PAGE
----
GREENSBORO, N.C. (WTVD) -- Before becoming North Carolina's first Black Lieutenant Governor-elect, Mark Robinson's story began on Logan Street in Greensboro.
"When I stand here and I look at this place and I think about where I came from, it just makes me smile. Those were great memories, and all of them were not great," Robinson said.
Robinson grew up poor with nine brothers and sisters in a Black neighborhood just blocks from North Carolina A&T State University.
"We actually used to walk to church," Robinson said.
The house is now long gone.
Robinson shared an images with ABC11 of himself a as child outside the home and the front porch with his father, who he said was physically abusive.
"I witnessed a lot of violence in my house. Between my mother and father. Some of those fights were very bloody," Robinson said.
Robinson spent stints in foster care. He then joined the military after seeing a Black Marine in church.
After serving the country and working odd jobs, he landed back in the Triad region as a factory worker, making furniture while studying history at UNC-Greensboro.
Today, the husband, father and grandfather of two lives in a middle-class subdivision in High Point -- making his own history.
"People loved our message and were willing to get on board with our message," Robinson said.
Two years ago, it was a passionate gun-rights speech during a Greensboro city council meeting that propelled Robinson into the national spotlight, and as the GOP's candidate for lieutenant governor.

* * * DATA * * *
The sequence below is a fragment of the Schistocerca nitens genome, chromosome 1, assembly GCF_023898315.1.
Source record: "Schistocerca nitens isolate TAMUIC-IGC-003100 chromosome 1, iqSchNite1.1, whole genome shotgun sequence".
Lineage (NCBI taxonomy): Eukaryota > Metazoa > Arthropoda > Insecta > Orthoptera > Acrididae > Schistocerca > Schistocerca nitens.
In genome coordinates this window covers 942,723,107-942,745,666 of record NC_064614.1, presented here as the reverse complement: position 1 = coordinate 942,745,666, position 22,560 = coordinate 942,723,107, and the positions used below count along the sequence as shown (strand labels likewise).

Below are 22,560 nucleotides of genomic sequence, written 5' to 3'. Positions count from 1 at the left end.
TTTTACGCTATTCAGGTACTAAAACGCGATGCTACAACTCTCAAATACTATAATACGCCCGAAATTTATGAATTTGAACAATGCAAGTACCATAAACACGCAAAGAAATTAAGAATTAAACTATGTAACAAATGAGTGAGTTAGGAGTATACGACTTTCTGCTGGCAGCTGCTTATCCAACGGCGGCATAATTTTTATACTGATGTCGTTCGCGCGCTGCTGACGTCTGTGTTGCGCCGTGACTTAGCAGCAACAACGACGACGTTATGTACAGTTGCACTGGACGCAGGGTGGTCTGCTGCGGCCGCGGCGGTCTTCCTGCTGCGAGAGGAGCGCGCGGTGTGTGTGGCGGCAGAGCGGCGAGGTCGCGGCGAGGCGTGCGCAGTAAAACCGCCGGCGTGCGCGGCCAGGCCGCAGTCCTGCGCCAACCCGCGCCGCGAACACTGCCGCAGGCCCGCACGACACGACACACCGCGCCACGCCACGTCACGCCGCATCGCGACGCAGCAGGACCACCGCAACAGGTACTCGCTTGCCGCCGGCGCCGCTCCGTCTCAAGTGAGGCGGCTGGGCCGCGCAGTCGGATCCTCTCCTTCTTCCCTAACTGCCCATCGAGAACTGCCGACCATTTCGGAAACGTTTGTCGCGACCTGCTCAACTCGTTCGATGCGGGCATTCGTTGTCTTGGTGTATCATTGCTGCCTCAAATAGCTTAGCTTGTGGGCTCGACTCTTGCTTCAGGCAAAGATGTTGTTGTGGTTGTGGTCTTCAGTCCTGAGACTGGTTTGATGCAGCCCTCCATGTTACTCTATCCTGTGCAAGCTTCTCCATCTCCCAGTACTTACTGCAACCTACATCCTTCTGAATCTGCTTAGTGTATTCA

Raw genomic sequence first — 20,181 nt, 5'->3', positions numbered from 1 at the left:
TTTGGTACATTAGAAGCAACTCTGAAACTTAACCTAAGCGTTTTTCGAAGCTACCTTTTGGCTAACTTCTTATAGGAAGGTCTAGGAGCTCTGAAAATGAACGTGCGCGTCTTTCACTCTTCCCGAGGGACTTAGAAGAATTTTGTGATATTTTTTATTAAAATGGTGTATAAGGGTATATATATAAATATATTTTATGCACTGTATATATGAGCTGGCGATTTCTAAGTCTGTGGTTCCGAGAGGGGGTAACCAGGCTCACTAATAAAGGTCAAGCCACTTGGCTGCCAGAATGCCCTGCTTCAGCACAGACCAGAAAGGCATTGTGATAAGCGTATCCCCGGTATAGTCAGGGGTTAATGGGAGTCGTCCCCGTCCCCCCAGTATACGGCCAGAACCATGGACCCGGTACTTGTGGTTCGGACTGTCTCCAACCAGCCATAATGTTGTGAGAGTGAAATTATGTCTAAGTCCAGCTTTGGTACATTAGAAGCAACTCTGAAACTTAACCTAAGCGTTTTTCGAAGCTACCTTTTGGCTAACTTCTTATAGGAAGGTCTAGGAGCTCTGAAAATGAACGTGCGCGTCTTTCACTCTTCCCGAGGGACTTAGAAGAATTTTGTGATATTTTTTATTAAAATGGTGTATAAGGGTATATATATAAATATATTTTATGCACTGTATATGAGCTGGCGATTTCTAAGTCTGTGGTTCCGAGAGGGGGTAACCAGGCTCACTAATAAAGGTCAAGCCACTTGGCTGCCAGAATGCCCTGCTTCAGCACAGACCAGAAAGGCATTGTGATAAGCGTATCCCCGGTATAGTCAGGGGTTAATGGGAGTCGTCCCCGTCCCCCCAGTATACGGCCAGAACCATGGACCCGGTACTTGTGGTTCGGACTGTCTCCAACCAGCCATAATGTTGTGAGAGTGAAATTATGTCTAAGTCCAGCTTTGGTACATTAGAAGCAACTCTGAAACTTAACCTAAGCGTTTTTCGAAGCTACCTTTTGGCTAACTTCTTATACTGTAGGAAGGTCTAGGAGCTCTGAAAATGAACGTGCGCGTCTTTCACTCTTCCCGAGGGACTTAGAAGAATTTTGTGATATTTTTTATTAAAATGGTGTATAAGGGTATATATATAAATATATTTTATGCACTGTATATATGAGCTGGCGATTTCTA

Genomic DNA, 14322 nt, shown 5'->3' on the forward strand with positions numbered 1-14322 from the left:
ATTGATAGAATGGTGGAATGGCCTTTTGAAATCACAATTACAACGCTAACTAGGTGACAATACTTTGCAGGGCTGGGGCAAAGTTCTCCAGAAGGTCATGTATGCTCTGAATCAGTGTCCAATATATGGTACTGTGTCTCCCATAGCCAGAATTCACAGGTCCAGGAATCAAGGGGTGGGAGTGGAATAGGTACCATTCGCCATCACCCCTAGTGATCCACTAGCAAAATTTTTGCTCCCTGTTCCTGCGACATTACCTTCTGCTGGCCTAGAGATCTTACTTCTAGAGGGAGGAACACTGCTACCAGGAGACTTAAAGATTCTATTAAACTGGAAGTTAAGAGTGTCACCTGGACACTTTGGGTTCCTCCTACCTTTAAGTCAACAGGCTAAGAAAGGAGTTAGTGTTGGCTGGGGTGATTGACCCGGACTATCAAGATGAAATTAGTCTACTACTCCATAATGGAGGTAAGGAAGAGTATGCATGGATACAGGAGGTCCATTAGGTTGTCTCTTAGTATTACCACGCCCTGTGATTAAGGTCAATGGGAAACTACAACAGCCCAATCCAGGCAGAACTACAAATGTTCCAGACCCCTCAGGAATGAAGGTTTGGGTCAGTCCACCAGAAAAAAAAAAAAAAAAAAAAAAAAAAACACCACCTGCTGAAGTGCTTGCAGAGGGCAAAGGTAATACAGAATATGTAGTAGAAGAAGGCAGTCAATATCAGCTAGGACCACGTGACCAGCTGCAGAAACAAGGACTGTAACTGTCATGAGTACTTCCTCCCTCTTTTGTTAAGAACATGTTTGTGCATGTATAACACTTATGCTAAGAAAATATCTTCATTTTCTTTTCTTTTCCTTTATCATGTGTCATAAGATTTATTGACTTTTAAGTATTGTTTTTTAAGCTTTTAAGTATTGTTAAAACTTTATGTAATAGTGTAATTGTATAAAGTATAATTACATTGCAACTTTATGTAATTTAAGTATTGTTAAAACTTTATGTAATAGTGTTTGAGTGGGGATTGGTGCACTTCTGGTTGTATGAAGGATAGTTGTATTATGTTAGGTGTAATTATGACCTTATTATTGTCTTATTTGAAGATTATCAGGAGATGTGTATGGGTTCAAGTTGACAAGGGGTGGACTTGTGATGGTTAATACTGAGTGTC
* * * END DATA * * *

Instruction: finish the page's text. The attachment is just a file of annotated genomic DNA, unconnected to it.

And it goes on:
Robinson beat his Democratic opponent Yvonne Holley-but not without controversy.
Republican Mark Robinson defeats Yvonne Holley, will become NC's first Black lieutenant governor
Although some of his controversial social media posts surfaced publicly during the campaign, Robinson vows he'll serve everyone and bring North Carolinians together.
ABC11 asked Robinson what does that goal look like under his leadership?
"The thing that I want to do is this. I keep reminding people. Opinions are one thing. I have strong opinions about a myriad of things but when it comes to those opinions, I have always been mature enough to set my opinions aside in order to do what right for the greater good," Robinson said. "There are times that I am going to reach out to people who I know did not vote for me or opposed to me because we need to hear those voices as well."
He hopes his history-making win will inspire others to engage in politics and break barriers.
"Young people from across the board that come from all types of disadvantaged situations, they are going to say if that guy can make it, I can make it as well," Robinson said
Robinson will officially become the state's first Black Lieutenant Governor when he is sworn-in in January.
He said he will try to find common ground with Gov. Roy Cooper on issues, specifically veterans care.
A Jewish rabbi in Raleigh wrote an open letter requesting a meeting with Robinson.
Robinson said he'll take a look at the letter and consider it.
North Carolina's first Black lieutenant governor-elect Mark Robinson hopes to inspire others with personal story